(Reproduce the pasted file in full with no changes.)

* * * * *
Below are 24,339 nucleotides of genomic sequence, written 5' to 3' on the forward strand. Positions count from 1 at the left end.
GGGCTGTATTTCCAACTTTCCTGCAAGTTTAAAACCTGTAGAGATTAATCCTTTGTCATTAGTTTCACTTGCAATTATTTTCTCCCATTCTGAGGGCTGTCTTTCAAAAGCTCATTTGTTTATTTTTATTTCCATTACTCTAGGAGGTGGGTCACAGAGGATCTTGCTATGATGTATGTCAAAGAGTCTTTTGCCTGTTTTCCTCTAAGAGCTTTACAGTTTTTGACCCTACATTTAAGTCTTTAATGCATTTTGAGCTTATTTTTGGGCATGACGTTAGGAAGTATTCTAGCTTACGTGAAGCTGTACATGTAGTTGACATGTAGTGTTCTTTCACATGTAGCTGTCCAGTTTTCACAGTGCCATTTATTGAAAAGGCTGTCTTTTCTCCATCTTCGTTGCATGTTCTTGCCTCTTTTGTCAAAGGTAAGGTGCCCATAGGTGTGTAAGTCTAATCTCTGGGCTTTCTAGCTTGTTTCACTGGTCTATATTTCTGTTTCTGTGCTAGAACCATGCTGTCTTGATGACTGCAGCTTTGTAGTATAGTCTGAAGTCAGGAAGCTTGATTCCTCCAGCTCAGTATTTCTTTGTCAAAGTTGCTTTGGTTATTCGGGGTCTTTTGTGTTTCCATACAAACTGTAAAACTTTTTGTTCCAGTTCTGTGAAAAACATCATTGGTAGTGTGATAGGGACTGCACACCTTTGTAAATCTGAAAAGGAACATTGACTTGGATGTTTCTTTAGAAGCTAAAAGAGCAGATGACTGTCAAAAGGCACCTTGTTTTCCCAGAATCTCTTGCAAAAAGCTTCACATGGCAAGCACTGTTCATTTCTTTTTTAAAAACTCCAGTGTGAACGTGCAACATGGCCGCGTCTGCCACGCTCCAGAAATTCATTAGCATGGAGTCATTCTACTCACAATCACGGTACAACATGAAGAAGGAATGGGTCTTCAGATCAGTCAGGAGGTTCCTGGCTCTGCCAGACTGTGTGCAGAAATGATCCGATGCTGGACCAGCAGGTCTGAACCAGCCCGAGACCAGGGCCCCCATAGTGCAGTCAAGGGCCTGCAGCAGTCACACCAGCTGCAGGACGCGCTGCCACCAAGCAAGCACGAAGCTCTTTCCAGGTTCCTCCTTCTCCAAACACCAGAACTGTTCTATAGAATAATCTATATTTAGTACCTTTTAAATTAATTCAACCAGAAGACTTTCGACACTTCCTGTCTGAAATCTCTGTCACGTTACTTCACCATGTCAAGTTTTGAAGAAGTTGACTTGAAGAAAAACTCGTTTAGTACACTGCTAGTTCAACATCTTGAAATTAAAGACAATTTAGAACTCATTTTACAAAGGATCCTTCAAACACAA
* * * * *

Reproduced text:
Below are 24,339 nucleotides of genomic sequence, written 5' to 3' on the forward strand. Positions count from 1 at the left end.
GGGCTGTATTTCCAACTTTCCTGCAAGTTTAAAACCTGTAGAGATTAATCCTTTGTCATTAGTTTCACTTGCAATTATTTTCTCCCATTCTGAGGGCTGTCTTTCAAAAGCTCATTTGTTTATTTTTATTTCCATTACTCTAGGAGGTGGGTCACAGAGGATCTTGCTATGATGTATGTCAAAGAGTCTTTTGCCTGTTTTCCTCTAAGAGCTTTACAGTTTTTGACCCTACATTTAAGTCTTTAATGCATTTTGAGCTTATTTTTGGGCATGACGTTAGGAAGTATTCTAGCTTACGTGAAGCTGTACATGTAGTTGACATGTAGTGTTCTTTCACATGTAGCTGTCCAGTTTTCACAGTGCCATTTATTGAAAAGGCTGTCTTTTCTCCATCTTCGTTGCATGTTCTTGCCTCTTTTGTCAAAGGTAAGGTGCCCATAGGTGTGTAAGTCTAATCTCTGGGCTTTCTAGCTTGTTTCACTGGTCTATATTTCTGTTTCTGTGCTAGAACCATGCTGTCTTGATGACTGCAGCTTTGTAGTATAGTCTGAAGTCAGGAAGCTTGATTCCTCCAGCTCAGTATTTCTTTGTCAAAGTTGCTTTGGTTATTCGGGGTCTTTTGTGTTTCCATACAAACTGTAAAACTTTTTGTTCCAGTTCTGTGAAAAACATCATTGGTAGTGTGATAGGGACTGCACACCTTTGTAAATCTGAAAAGGAACATTGACTTGGATGTTTCTTTAGAAGCTAAAAGAGCAGATGACTGTCAAAAGGCACCTTGTTTTCCCAGAATCTCTTGCAAAAAGCTTCACATGGCAAGCACTGTTCATTTCTTTTTTAAAAACTCCAGTGTGAACGTGCAACATGGCCGCGTCTGCCACGCTCCAGAAATTCATTAGCATGGAGTCATTCTACTCACAATCACGGTACAACATGAAGAAGGAATGGGTCTTCAGATCAGTCAGGAGGTTCCTGGCTCTGCCAGACTGTGTGCAGAAATGATCCGATGCTGGACCAGCAGGTCTGAACCAGCCCGAGACCAGGGCCCCCATAGTGCAGTCAAGGGCCTGCAGCAGTCACACCAGCTGCAGGACGCGCTGCCACCAAGCAAGCACGAAGCTCTTTCCAGGTTCCTCCTTCTCCAAACACCAGAACTGTTCTATAGAATAATCTATATTTAGTACCTTTTAAATTAATTCAACCAGAAGACTTTCGACACTTCCTGTCTGAAATCTCTGTCACGTTACTTCACCATGTCAAGTTTTGAAGAAGTTGACTTGAAGAAAAACTCGTTTAGTACACTGCTAGTTCAACATCTTGAAATTAAAGACAATTTAGAACTCATTTTACAAAGGATCCTTCAAACACAA